Texas Book Festival 2019: Who Belongs?
Authors explore what it means to be an American outsider
By Saskia Henn,
9:00AM, Fri. Oct. 25, 2019
When glancing over the list of this year’s Texas Book Festival authors, a jarring and piercingly relevant theme stands out: what it means to live in the melting pot of American culture as a minority. What is it to be accepted and embraced in American society, and how influential is the fear that accompanies the search for that feeling of belonging?
A number of powerful memoirs are part of this year's festival lineup, with Claudia D Hernández's Knitting the Fog among the most prominent. This sensational debut, which won Hernández the Louise Meriwether First Book Prize last year, incorporates bilingual poetry into the harrowing narrative of the author's journey from Guatemala to the U.S. 40 years ago. Hernandez speaks into existence the uncertainty that immigrants dread when crossing the border. “I know first-hand what the asylum seekers are experiencing with their journey," she writes. "It took us a month to cross over to the U.S.”
Another compelling story of immigration is shared by Aarti Shahani in Here We Are: American Dreams, American Nightmares. Shahani reflects on her polarizing experiences immigrating from Mumbai to New York in the 1980s as both the daughter of a modest Indian shopkeeper and a scholarship student of an elite Manhattan prep school. Shahani returns each evening to her “roach den” apartment in Queens, growing up “in the shadow of a legal case that would not go away” as she grapples with the ever-present threat of her father’s deportation.
In This Land is Our Land: An Immigrant’s Manifesto, 2005 Pulitzer Prize finalist and multi-award winner Suketu Mehta delivers a fiery and unapologetic explanation of how immigrants enrich the countries they enter. Our institutionalized fear of immigrants is an outdated and perilous approach to forming the identity of a country, he argues through research and personal anecdotes. Mehta looks to colonialism’s past to identify racial tensions that fuel the toxicity currently found in our nation’s immigration debate.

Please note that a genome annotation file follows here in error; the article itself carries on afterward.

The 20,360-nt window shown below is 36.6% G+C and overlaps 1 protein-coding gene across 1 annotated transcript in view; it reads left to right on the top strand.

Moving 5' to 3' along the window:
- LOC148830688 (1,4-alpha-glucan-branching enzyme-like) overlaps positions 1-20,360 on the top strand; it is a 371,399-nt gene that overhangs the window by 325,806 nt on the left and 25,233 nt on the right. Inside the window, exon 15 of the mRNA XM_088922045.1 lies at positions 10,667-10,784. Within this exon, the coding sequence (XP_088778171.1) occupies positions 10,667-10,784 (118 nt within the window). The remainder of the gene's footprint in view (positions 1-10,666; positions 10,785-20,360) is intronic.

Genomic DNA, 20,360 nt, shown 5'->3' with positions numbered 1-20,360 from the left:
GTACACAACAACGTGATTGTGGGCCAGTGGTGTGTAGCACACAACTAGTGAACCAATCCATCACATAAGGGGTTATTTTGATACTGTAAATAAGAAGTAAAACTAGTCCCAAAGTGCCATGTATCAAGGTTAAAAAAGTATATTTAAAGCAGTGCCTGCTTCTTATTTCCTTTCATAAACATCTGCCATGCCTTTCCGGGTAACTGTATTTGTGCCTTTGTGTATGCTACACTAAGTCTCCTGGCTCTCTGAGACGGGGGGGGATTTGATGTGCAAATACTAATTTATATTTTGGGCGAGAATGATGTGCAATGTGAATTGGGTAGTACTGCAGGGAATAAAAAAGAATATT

Writing about complex experiences with a higher (or whiter) class of Americans is Sharon Robinson, award-winning author and daughter of Brooklyn Dodgers hero Jackie Robinson, in Child of the Dream: A Memoir of 1963. Dubbed a “lovingly honest memoir of a racial and social activist past that hasn’t really passed” (Kirkus Reviews), the book has Robinson recollecting what it meant to grow up black in an affluent Connecticut home, separate from the rest of the black community and isolated from any sense of what her role in the Civil Rights movement was.
A stark contrast to Robinson’s privileged, albeit sequestered upbringing, Sarah Broom’s The Yellow House reveals how different black lives could be from each other in the Sixties, when money and luck/circumstance were factored into the equation. The same decade that Robinson attended her father’s lavish New England fundraisers, Broom lived in a shotgun house with most of her 11 siblings in a neglected area of New Orleans. NPR points out how The Yellow House “solidly reconstructs what the forces of nature and institutionalized racism succeeded in knocking down,” a symbolic similarity to the manner in which Broom’s beloved home was knocked down by Hurricane Katrina. Her worries about navigating the systematic and festering inequality entrenched in the social politics of New Orleans make it hard for people like Broom to feel welcome in their own country.
Thirty years later, a former Buzzfeed editor by the name of Saeed Jones adds to the country’s racial dialogue through the recollection of his own experiences growing up black and gay in the South. How We Fight For Our Lives sheds a modern light on the same hardships faced by Robinson and Broom in the Sixties in what The New York Times Book Review calls “a moving, bracingly honest memoir that reads like fevered poetry."
Then there's Ibram X. Kendi’s New York Times bestseller How to be an Antiracist, which tackles the multifaceted question of why racist undertones are so prominent in American society when so few people would agree that they are racist. Kendi delves into the institutionalized hardships that minorities face in the American neighborhoods they call home, whether it be in a cluttered Queens apartment, a prosperous Connecticut zip code with deep pockets, or a shotgun house in New Orleans East.
The Texas Book Festival takes place Oct. 26-27 at the Texas State Capitol. For information about when and where the authors above will appear, visit www.texasbookfestival.org.